Utterly deep and absorbing; addicting
angelofvic from United States
12 July 2013
Wow, flamenco is not what you thought it was! Watch this emotionally
raw and fascinating documentary and even if you know little or nothing
about flamenco, you will emerge an aficionado, if not an addict.
If you are looking for castanets, polka dots, and ruffles, and
Hollywood-style dance moves, look elsewhere. You will not find a single
castanet in 'Kumpanía: Flamenco Los Angeles', and if you see ruffles or
polka dots they are quite the rare exception. What the extraordinarily
talented and dedicated performers (singers, guitarists, and dancers) in
this film are practicing and carefully upholding is 'flamenco puro' --
the style of flamenco that most closely reflects its origins among the
oppressed Gypsies in southern Spain in the 1700s. Flamenco at its core
is an expression of deepest emotional truth -- whether that is pain,
isolation, loss, or celebration, or all of those. Done well and
authentically (rare in the U.S.), it's absolutely mesmerizing.
The filmmakers do a wonderful job of storytelling here, moving from
18th-century Spain to modern Los Angeles, modern Madrid and Saville,
and even Japan -- deftly intertwining stories and performances;
opinions and emotions and history and deep life changes; singing and
dance and guitar. There's just the right mix of live performance
footage, heartfelt interviews, and informative historical information.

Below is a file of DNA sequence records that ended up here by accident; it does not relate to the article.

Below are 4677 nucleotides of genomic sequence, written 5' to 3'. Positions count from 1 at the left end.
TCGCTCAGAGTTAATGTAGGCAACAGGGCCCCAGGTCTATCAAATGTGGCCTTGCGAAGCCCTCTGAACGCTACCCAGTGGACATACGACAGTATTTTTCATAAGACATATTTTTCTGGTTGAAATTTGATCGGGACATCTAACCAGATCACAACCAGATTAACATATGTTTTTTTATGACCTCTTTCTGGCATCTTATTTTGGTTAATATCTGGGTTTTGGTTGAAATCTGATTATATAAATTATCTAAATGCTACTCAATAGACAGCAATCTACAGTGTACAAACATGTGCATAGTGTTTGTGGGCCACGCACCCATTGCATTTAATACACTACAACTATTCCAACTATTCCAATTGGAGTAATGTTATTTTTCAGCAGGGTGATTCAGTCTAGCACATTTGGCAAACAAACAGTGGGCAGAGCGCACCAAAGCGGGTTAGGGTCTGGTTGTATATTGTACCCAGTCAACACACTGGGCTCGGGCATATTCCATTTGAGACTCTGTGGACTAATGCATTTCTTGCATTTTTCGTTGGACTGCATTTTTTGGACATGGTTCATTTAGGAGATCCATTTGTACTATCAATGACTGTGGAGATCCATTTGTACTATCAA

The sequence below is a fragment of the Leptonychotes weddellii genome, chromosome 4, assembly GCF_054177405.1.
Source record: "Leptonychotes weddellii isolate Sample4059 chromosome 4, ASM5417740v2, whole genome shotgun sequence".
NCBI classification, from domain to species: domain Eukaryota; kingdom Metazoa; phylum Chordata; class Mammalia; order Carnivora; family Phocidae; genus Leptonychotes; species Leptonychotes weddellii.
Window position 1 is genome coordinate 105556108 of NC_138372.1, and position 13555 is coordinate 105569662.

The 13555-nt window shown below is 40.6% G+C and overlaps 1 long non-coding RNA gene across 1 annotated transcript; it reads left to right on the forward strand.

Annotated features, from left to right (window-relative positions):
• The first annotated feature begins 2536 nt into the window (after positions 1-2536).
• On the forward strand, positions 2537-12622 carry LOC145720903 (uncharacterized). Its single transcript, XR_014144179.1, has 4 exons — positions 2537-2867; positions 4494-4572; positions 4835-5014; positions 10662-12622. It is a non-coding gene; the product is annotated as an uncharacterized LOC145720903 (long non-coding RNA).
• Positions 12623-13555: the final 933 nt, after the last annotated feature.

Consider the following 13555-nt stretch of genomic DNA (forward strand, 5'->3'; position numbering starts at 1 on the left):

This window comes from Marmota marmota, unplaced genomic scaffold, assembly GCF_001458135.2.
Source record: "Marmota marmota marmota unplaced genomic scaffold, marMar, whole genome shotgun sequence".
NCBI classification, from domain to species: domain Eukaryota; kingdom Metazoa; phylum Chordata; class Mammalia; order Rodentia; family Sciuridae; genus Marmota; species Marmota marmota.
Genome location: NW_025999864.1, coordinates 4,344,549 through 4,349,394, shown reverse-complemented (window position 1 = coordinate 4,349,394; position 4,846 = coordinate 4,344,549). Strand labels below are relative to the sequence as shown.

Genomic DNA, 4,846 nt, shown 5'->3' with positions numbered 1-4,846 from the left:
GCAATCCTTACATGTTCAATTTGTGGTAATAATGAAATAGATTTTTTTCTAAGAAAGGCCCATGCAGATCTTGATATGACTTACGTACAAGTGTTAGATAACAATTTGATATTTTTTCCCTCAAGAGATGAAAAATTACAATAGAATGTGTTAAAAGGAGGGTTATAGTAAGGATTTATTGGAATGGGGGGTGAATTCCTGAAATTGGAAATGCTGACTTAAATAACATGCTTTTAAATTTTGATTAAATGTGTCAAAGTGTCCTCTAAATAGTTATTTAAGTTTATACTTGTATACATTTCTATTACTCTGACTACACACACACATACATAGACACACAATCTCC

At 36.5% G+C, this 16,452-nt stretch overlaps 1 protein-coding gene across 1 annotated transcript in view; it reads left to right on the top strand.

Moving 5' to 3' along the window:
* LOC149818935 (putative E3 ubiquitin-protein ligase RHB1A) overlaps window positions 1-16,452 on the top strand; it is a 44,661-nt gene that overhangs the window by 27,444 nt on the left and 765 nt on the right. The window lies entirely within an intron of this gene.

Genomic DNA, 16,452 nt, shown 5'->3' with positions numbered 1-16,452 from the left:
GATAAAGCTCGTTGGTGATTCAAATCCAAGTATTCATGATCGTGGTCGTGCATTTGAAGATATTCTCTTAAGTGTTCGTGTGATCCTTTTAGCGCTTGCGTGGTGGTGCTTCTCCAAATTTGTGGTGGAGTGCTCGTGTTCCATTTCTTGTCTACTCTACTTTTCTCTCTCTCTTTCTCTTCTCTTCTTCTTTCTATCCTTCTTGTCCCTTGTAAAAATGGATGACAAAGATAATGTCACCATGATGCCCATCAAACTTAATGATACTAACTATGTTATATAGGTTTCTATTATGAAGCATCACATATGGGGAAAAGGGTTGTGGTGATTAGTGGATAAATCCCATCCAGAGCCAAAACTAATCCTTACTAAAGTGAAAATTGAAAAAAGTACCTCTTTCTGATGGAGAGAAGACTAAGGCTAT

For instance one of the main singers of the film, the great Antonio de
Jerez, insists that unlike flamenco dancers and guitarists, a flamenco
singer must be born in Spain, because the precise soulful accent
required cannot be learned.
All in all, this is a great arts and performance documentary. While in
fact flamenco is an inextricable combination of singing, guitar, and
dance, I have to comment that this is one of the very best dance
documentaries I have ever seen, capturing the soul and spirit not only
of dance and dancers, but in this case the musicians involved as well.
Very well and artistically and informatively done. I've watched the
film four times -- it is that enthralling!
Performances (singing, dance, guitar): all intricate, all heartfelt,
all exceptional, all deliciously absorbing and often
goosebump-inducing. While these dozen or so performers currently based
in Los Angeles may not be familiar to a wide U.S. audience -- with the
possible exception of the sexy Timo Nunez who has been a guest
performer on "So You Think You Can Dance" and in other television and
film -- by the end of 'Kumpanía' you will feel like you know them
intimately. That is certainly the mark of a very well done documentary.
By the way, the film is viewable on Hulu, Amazon Instant, Amazon Prime
Instant, YouTube, and Rhovit.
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